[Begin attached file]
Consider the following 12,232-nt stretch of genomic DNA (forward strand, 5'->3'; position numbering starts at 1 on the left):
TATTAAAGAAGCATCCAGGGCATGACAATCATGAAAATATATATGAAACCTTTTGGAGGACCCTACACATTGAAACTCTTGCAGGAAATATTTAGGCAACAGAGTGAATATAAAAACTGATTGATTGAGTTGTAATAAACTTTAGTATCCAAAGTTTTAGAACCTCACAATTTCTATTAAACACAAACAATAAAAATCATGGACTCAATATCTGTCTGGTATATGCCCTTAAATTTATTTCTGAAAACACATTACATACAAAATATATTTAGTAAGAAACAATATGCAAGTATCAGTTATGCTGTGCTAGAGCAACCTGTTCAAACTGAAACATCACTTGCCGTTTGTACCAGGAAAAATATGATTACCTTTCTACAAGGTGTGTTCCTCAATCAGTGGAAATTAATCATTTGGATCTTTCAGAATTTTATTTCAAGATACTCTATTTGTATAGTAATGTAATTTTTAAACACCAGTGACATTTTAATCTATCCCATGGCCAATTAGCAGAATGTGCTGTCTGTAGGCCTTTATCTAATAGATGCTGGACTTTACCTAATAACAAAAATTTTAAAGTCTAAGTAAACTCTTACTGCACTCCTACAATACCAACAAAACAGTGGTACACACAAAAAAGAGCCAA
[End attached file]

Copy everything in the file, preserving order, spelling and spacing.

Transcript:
Consider the following 12,232-nt stretch of genomic DNA (forward strand, 5'->3'; position numbering starts at 1 on the left):
TATTAAAGAAGCATCCAGGGCATGACAATCATGAAAATATATATGAAACCTTTTGGAGGACCCTACACATTGAAACTCTTGCAGGAAATATTTAGGCAACAGAGTGAATATAAAAACTGATTGATTGAGTTGTAATAAACTTTAGTATCCAAAGTTTTAGAACCTCACAATTTCTATTAAACACAAACAATAAAAATCATGGACTCAATATCTGTCTGGTATATGCCCTTAAATTTATTTCTGAAAACACATTACATACAAAATATATTTAGTAAGAAACAATATGCAAGTATCAGTTATGCTGTGCTAGAGCAACCTGTTCAAACTGAAACATCACTTGCCGTTTGTACCAGGAAAAATATGATTACCTTTCTACAAGGTGTGTTCCTCAATCAGTGGAAATTAATCATTTGGATCTTTCAGAATTTTATTTCAAGATACTCTATTTGTATAGTAATGTAATTTTTAAACACCAGTGACATTTTAATCTATCCCATGGCCAATTAGCAGAATGTGCTGTCTGTAGGCCTTTATCTAATAGATGCTGGACTTTACCTAATAACAAAAATTTTAAAGTCTAAGTAAACTCTTACTGCACTCCTACAATACCAACAAAACAGTGGTACACACAAAAAAGAGCCAA